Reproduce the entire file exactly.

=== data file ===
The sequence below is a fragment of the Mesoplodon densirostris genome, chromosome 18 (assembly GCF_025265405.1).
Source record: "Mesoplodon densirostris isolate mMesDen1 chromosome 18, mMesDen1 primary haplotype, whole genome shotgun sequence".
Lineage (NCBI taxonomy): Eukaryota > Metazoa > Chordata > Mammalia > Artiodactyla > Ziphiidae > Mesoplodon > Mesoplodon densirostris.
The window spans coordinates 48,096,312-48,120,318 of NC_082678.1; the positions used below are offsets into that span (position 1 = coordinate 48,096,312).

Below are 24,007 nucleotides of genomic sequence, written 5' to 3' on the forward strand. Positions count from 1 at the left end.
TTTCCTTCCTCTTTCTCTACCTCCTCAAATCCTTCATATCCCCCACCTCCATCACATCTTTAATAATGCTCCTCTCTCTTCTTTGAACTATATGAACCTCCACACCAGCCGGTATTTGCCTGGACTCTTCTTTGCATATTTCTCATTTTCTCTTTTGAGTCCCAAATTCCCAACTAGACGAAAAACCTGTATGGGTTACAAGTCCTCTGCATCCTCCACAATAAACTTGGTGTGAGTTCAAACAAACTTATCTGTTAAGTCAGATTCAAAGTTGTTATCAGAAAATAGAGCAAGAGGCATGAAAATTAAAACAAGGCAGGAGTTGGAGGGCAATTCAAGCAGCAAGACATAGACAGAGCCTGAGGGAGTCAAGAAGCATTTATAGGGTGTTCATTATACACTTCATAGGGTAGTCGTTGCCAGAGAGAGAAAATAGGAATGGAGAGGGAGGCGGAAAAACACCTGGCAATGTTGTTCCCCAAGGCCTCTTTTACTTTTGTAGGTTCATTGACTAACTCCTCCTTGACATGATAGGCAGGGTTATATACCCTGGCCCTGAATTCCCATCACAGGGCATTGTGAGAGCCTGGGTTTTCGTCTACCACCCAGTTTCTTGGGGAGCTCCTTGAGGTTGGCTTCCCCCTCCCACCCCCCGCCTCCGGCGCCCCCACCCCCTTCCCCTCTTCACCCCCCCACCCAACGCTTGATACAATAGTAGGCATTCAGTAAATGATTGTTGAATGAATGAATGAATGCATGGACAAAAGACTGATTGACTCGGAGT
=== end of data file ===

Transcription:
The sequence below is a fragment of the Mesoplodon densirostris genome, chromosome 18 (assembly GCF_025265405.1).
Source record: "Mesoplodon densirostris isolate mMesDen1 chromosome 18, mMesDen1 primary haplotype, whole genome shotgun sequence".
Lineage (NCBI taxonomy): Eukaryota > Metazoa > Chordata > Mammalia > Artiodactyla > Ziphiidae > Mesoplodon > Mesoplodon densirostris.
The window spans coordinates 48,096,312-48,120,318 of NC_082678.1; the positions used below are offsets into that span (position 1 = coordinate 48,096,312).

Below are 24,007 nucleotides of genomic sequence, written 5' to 3' on the forward strand. Positions count from 1 at the left end.
TTTCCTTCCTCTTTCTCTACCTCCTCAAATCCTTCATATCCCCCACCTCCATCACATCTTTAATAATGCTCCTCTCTCTTCTTTGAACTATATGAACCTCCACACCAGCCGGTATTTGCCTGGACTCTTCTTTGCATATTTCTCATTTTCTCTTTTGAGTCCCAAATTCCCAACTAGACGAAAAACCTGTATGGGTTACAAGTCCTCTGCATCCTCCACAATAAACTTGGTGTGAGTTCAAACAAACTTATCTGTTAAGTCAGATTCAAAGTTGTTATCAGAAAATAGAGCAAGAGGCATGAAAATTAAAACAAGGCAGGAGTTGGAGGGCAATTCAAGCAGCAAGACATAGACAGAGCCTGAGGGAGTCAAGAAGCATTTATAGGGTGTTCATTATACACTTCATAGGGTAGTCGTTGCCAGAGAGAGAAAATAGGAATGGAGAGGGAGGCGGAAAAACACCTGGCAATGTTGTTCCCCAAGGCCTCTTTTACTTTTGTAGGTTCATTGACTAACTCCTCCTTGACATGATAGGCAGGGTTATATACCCTGGCCCTGAATTCCCATCACAGGGCATTGTGAGAGCCTGGGTTTTCGTCTACCACCCAGTTTCTTGGGGAGCTCCTTGAGGTTGGCTTCCCCCTCCCACCCCCCGCCTCCGGCGCCCCCACCCCCTTCCCCTCTTCACCCCCCCACCCAACGCTTGATACAATAGTAGGCATTCAGTAAATGATTGTTGAATGAATGAATGAATGCATGGACAAAAGACTGATTGACTCGGAGT